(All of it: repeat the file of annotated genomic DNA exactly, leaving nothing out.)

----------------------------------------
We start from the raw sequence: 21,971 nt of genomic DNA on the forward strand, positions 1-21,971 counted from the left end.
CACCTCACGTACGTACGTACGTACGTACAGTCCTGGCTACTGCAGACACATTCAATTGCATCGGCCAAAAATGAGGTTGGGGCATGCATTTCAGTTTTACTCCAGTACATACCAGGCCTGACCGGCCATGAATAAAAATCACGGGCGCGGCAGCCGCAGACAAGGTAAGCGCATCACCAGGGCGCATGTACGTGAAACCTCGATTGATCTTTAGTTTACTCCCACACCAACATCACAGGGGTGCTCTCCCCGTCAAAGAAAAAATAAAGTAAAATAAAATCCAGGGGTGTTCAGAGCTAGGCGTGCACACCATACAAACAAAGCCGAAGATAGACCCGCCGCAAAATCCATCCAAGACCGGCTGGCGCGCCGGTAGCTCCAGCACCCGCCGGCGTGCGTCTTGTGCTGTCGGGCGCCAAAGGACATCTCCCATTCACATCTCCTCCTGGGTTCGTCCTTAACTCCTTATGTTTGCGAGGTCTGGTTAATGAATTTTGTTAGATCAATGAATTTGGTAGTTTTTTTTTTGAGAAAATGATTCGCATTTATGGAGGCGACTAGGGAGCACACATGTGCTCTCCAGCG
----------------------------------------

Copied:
We start from the raw sequence: 21,971 nt of genomic DNA on the forward strand, positions 1-21,971 counted from the left end.
CACCTCACGTACGTACGTACGTACGTACAGTCCTGGCTACTGCAGACACATTCAATTGCATCGGCCAAAAATGAGGTTGGGGCATGCATTTCAGTTTTACTCCAGTACATACCAGGCCTGACCGGCCATGAATAAAAATCACGGGCGCGGCAGCCGCAGACAAGGTAAGCGCATCACCAGGGCGCATGTACGTGAAACCTCGATTGATCTTTAGTTTACTCCCACACCAACATCACAGGGGTGCTCTCCCCGTCAAAGAAAAAATAAAGTAAAATAAAATCCAGGGGTGTTCAGAGCTAGGCGTGCACACCATACAAACAAAGCCGAAGATAGACCCGCCGCAAAATCCATCCAAGACCGGCTGGCGCGCCGGTAGCTCCAGCACCCGCCGGCGTGCGTCTTGTGCTGTCGGGCGCCAAAGGACATCTCCCATTCACATCTCCTCCTGGGTTCGTCCTTAACTCCTTATGTTTGCGAGGTCTGGTTAATGAATTTTGTTAGATCAATGAATTTGGTAGTTTTTTTTTTGAGAAAATGATTCGCATTTATGGAGGCGACTAGGGAGCACACATGTGCTCTCCAGCG